New Street Research analyst Pierre Ferragu gathered some fascinating data about
The company is, effectively, underpaying for its full self-driving software when buying its own used vehicles. But the practice doesn’t seem to be boosting its overall margins.
Ferragu surveyed Tesla (ticker: (TSLA)) owners who received a trade-in offer from the company. He found that the auto maker doesn’t pay anything for full self driving, or FSD, software previously purchased as an option by those drivers. What’s more, Tesla sells full self-driving software on all used vehicles for about $3,300, according to the analyst. That’s a 67% discount to the $10,000 price for the FSD option when buying a new Tesla.
But FSD isn’t a typical car option. It’s software with an incremental cost of next to nothing. The current pricing system doesn’t make sense to Ferragu. “Not fair to those who were sold FSD as an investment,” wrote the analyst in a Wednesday tweet referencing his research report. “This boosts second-hand margins for Tesla, but damages the long term value of the community and FSD’s perceived value.”
Tesla didn’t respond to Barron’s questions about Ferragu’s report.
Ferragu has a solution. “1) Stop this; 2) Offer FSD on second hand cars as an option only; 3) Either value FSD in trade-ins or allow porting FSD to the next car, at a reasonable fee.” He wants Tesla to allow customers to carry their full self-driving purchases to their next Tesla vehicle. That’s a new idea for the auto industry. Consumers don’t usually take options—such as a heated steering wheel—into their next vehicle. But it could boost brand loyalty for Tesla.
Ferragu says Tesla didn’t respond yet to his suggestions.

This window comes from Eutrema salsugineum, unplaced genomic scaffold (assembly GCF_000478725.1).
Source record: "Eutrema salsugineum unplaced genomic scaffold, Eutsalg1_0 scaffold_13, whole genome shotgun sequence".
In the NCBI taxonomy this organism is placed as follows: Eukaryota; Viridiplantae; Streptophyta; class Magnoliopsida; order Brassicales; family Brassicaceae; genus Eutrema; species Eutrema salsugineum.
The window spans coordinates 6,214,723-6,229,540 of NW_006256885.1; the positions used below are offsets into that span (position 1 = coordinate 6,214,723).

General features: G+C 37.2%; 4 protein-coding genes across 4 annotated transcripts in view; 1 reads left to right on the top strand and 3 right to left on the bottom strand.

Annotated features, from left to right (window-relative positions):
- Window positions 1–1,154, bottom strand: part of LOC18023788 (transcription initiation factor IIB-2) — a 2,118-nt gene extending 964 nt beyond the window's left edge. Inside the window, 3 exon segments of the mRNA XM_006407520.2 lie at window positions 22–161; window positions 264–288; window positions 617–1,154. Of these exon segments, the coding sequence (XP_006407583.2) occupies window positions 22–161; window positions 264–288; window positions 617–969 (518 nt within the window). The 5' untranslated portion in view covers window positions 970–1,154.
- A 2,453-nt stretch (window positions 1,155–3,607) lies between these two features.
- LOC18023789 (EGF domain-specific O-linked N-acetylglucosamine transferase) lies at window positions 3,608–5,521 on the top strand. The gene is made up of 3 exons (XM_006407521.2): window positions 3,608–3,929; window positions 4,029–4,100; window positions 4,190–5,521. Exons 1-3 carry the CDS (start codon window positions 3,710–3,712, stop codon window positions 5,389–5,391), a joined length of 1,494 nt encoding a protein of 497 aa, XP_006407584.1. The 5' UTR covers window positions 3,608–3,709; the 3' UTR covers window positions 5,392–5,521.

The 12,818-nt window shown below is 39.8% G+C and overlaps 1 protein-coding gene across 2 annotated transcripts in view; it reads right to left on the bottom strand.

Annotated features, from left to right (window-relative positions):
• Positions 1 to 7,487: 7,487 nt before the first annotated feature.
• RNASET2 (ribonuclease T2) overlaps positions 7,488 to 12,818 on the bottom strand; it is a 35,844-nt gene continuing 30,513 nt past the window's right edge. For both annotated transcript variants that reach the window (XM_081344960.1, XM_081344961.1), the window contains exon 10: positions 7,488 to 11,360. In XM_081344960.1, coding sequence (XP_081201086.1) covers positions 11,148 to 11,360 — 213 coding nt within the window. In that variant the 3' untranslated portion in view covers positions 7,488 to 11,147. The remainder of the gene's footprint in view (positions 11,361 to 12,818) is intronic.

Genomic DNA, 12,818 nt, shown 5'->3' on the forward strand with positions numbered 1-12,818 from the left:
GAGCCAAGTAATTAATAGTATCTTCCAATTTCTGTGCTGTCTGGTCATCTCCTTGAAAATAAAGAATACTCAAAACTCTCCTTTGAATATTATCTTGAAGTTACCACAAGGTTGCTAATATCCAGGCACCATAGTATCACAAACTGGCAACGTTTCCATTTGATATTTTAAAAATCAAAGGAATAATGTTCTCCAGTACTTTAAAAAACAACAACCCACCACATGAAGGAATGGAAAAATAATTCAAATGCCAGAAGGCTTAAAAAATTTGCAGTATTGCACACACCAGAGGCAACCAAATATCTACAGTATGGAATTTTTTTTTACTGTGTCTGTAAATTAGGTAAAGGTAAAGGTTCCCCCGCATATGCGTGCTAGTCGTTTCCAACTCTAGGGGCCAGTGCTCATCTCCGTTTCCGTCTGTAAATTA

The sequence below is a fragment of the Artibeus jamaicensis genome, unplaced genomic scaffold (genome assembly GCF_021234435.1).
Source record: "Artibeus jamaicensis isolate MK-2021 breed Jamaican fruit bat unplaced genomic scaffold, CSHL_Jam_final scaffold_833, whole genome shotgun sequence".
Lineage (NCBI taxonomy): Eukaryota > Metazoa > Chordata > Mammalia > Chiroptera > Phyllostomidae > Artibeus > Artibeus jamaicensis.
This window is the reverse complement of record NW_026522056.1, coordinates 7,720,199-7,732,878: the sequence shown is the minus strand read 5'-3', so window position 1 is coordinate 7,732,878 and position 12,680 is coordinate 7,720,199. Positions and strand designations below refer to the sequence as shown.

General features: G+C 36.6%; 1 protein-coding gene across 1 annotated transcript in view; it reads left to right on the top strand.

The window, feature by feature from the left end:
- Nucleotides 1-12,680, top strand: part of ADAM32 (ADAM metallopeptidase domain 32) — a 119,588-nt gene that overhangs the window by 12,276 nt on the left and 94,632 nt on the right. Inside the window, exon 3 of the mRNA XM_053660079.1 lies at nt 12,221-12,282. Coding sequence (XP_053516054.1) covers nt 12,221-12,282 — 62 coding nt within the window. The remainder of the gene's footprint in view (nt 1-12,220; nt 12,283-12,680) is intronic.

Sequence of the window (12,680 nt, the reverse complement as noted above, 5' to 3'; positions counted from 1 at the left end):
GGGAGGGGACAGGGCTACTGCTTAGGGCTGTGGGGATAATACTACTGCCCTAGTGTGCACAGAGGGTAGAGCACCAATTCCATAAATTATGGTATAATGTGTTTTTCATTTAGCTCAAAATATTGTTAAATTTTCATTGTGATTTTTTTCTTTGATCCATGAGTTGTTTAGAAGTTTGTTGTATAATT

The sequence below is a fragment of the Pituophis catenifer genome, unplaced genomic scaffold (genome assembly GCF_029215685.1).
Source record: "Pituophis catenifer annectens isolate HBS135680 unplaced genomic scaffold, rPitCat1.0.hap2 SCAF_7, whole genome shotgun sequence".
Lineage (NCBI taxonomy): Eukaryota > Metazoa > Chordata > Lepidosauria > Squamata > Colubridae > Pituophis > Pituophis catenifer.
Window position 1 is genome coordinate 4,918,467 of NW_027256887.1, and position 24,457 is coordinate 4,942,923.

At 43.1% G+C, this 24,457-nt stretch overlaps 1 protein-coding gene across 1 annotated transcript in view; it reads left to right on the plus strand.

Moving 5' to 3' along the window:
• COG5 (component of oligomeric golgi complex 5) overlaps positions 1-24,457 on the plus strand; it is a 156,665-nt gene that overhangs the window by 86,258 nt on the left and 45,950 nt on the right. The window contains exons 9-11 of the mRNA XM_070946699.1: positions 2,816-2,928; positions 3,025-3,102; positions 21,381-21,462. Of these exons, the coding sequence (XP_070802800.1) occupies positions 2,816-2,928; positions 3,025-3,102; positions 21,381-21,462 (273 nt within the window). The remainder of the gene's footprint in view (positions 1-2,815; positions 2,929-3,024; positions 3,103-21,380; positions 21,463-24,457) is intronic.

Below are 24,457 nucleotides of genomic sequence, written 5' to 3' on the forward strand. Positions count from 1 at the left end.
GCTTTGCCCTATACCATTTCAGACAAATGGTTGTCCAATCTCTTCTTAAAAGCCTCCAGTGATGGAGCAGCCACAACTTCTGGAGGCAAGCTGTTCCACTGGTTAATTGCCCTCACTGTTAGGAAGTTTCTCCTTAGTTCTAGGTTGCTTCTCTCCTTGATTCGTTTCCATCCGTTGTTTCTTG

In the company’s annual report, Tesla says “services & other” revenue includes “non-warranty after-sales vehicle services, sales of used vehicles, retail merchandise, sales by our acquired subsidiaries to third party customers and vehicle insurance revenue.”
The current practice might boost Tesla’s used-car margins, but the impact on its overall profitability is hard to decipher. It doesn’t appear to show up in Tesla’s service margins, which are negative. The company loses money on service sales. Tesla didn’t respond to a request for comment about their service segment margins.
Tesla lost $365 million in gross profit in the services segment during 2020. That works out to a gross margin of about negative 16%. There is more than just used-car sales in that segment. Still, services are typically profitable for a car business.
Consider: Parts and services at
(AN), a car dealer, generated about $1.5 billion in operating profit during 2020. That works out to a margin of about 45%. Operating profit and gross profit aren’t the same. But that is the data available for both firms. What’s more, operating profit is lower than gross profit.
Auto insurance, another part of Tesla’s service sales, is typically a profitable business too.
(PGR), for instance, earned more money in 2020 than it did in 2019. People were driving less during the pandemic.
There are many reasons Tesla’s services profit could be low. The FSD software might not be part of its used-car sales accounting. And most Tesla vehicles are under warranty still. The company has sold most of the cars it has ever sold in the past three years. It might not be doing much nonwarranty service work today.
Even though Tesla is a stock-market behemoth, worth more than any other auto maker on the planet, the company is still new. Tesla is still building out its company-owned service network. “Lots of incremental upfront expenses [make that a margin] overhang,” Wedbush analyst Dan Ives tells Barron’s. “2022 and beyond, [service] margins should scale well.”
Ferragu, considered a Tesla bull, isn’t worried about its overall service margins either. “Service [margins] are negative because they are ramping up the delivery infrastructure,” he tells Barron’s. “You always need to spend ahead of revenues in the service business, as long as you grow, and you don’t want your clients to pay for that.”
Tesla’s profit margins, overall, look solid. Tesla’s total fourth-quarter gross margin was about 19%. Analysts project luxury car maker
Germany) will post an 18% gross profit margin in the quarter.
Growth could be the reason for its lower-than-peers service margins. Or the difference could boil down to management choices about how to account for different things. That would make comparing Tesla to other auto makers hard, but it isn’t Tesla’s job to make comparisons easy. Tesla, after all, has become the world’s most-valuable car company by being very different than traditional car companies.
Write to Al Root at firstname.lastname@example.org